NC at center of black conservative rise

RALEIGH — Addul Ali and Raheem Rkitech Soto of the Urban Conservative Podcast at the Black Voters Matter Freedom-fest and Rally held Sept. 29, 2020. Photo credit: A.P. Dillon, North State Journal

RALEIGH — Last week profiled the life of Clarence Henderson, a black conservative who was a participant in the 1960 Greensboro Woolworth’s sit-in and, more recently, a speaker at the 2020 Republican National Convention. For much of his life, being a member of the black community and having his political views was an “oddity,” but now, a new generation of black conservatives has emerged. And a lot of the energy for this movement is coming from Henderson’s home state of North Carolina.

According to Danielle Robinson, a black conservative leader who lives in Raleigh, a shift happened in just the last year. After years of individual black Republicans voting for their candidates of choice but not being too vocal in their communities, many began to emerge and connect with one another.

Robinson is a Wake County GOP precinct chair; the original director of Blexit NC, a group which calls for a “black exit” from the Democratic Party; and a board member of the North Carolina Republican Party’s Black Conservative Voices Coalition. She told NSJ that despite stereotypes of black conservatives being from the middle and upper classes, black conservatives have a wide variety of backgrounds. She used her own upbringing, being raised on the 13th floor of a housing project in Brooklyn, New York, where she routinely witnessed gang violence, as an example.

One thing black Americans tend to have in common, she said, regardless of whether they grew up middle class or working class, in New York or in North Carolina, in an urban or a rural area, is that being a Democrat is simply part of who you are.

“I don’t think you even identify the question before you identify as a Democrat,” Robinson said. “It makes being a black person and anything other than a Democrat a mind tilt for everybody involved. And if you become a Republican, the idea becomes, you are a race traitor. You are siding with the enemy, so to speak.”

But Robinson began to question this identity and the assumptions behind it while in college. Since she believed college was a place for “healthy questioning,” she began to apply some of what she was learning, specifically in economics classes, to her own upbringing and community.

While Robinson said she didn’t immediately start voting Republican, she does remember thinking to herself, “Hmm, what if I’m not a Democrat?” And as she found herself increasingly moving away from Democratic views and towards Republican views, it became clear that this was not understood or welcome among those close to her.

“I grew around black people, in a family of black people, then all of a sudden, it became, I’m no longer black; I’m no longer part of this family,” Robinson said of this time. “So when I announced that I was a Republican, it was just a huge identity crisis.”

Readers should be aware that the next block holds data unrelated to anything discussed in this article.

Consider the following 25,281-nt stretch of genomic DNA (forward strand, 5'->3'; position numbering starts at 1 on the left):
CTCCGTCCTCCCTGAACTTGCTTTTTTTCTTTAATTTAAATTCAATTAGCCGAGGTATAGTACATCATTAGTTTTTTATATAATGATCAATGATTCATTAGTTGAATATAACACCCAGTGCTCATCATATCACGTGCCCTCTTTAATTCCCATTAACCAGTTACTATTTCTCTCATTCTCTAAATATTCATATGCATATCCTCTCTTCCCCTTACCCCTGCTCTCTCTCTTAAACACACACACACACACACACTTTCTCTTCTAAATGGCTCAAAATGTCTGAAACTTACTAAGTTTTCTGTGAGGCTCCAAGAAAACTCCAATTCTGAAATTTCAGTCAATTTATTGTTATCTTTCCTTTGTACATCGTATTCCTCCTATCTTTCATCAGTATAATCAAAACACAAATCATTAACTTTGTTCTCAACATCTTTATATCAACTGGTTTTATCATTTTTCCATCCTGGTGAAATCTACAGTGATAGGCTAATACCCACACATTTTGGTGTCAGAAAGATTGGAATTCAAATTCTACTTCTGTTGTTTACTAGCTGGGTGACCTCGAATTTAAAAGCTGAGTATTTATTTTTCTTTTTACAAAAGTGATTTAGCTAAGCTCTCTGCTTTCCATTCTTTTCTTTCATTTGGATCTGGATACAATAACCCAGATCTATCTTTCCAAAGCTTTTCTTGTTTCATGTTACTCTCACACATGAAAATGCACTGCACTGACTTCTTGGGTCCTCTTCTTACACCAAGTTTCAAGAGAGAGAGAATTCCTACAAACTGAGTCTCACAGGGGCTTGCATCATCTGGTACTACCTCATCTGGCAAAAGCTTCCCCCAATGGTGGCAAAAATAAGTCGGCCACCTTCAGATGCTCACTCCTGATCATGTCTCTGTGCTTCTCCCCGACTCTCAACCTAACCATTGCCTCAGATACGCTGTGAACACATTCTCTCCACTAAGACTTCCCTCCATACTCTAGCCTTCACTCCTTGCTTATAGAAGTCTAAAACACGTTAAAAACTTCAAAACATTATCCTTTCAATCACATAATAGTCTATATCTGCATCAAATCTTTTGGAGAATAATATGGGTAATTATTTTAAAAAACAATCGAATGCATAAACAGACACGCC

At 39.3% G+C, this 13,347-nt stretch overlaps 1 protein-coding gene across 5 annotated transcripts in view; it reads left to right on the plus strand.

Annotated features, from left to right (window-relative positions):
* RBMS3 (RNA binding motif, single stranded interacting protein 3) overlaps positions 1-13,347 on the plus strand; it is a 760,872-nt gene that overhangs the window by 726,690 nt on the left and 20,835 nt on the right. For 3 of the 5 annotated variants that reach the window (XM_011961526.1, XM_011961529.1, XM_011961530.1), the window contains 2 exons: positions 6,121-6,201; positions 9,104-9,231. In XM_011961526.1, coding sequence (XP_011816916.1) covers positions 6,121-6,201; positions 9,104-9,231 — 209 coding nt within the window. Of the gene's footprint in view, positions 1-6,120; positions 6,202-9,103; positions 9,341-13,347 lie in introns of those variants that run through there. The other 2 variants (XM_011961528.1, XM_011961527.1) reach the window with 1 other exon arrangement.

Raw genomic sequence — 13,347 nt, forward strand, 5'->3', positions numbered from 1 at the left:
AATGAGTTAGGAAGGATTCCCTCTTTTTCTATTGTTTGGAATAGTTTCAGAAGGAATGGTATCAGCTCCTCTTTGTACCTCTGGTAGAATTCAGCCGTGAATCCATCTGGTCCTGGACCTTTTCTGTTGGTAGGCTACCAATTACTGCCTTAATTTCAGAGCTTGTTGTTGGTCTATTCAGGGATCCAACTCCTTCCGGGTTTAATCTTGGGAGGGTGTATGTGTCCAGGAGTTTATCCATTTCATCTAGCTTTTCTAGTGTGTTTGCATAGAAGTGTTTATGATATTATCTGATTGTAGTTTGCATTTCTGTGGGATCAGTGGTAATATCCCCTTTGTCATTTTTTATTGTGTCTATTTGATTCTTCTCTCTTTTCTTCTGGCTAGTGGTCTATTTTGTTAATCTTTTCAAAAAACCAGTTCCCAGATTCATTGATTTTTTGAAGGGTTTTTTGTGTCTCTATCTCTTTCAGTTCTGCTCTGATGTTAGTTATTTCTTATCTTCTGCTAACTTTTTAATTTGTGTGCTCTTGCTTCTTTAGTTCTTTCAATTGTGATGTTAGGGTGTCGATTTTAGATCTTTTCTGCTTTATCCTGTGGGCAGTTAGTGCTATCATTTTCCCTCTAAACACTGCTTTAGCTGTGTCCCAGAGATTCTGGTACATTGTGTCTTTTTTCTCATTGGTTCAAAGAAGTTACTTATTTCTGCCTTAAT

She said this is a common story for black conservatives, having their black identity called into question by their family and friends.

“Some of us went to Thanksgiving, and were packing to-go plates within 15 minutes of being there. No one voluntarily wants to go through that.”

When Robinson moved to North Carolina around 2007, she wasn’t very politically active, but something about the age of Trump energized her and other black conservatives to become more outspoken.

“It was something about this election that brought us all out,” Robinson said. “We just met each other. One person just met this other person, and we just started building this community. It just literally organically grew.”

She said many of black conservatives even discovered they lived close to each other. Robinson said this made them realize for the first time they weren’t alone.

“Until we became a community, and I think that could have been the part that was missing before, but when you brought us together, something amazing happened in 2020 and in the tail end of 2019. When you brought together the community, it was like, ‘Wow, where did you all come from?’”

North Carolina’s black conservatives have been especially successful in gaining leadership roles in the party. Kevin Daniels of Raleigh, for example, is the RNC’s black engagement director, and Clarence Henderson has advised President Trump on black outreach. Most of all, Mark Robinson, a black Republican from Greensboro, winning the primary for N.C. lieutenant governor over a long list of prominent career politicians was another moment that showed something is happening in North Carolina.

“I’m so excited about what’s happening in North Carolina because it’s not in any other state like this. And I know this because we started getting the outpouring of other states wanting to tie into us in North Carolina and what we were doing,” Robinson said. “Now we’re taking leadership roles in the party. So, we are here to stay. We are here to grow our message in our communities, and we’re not going anywhere.”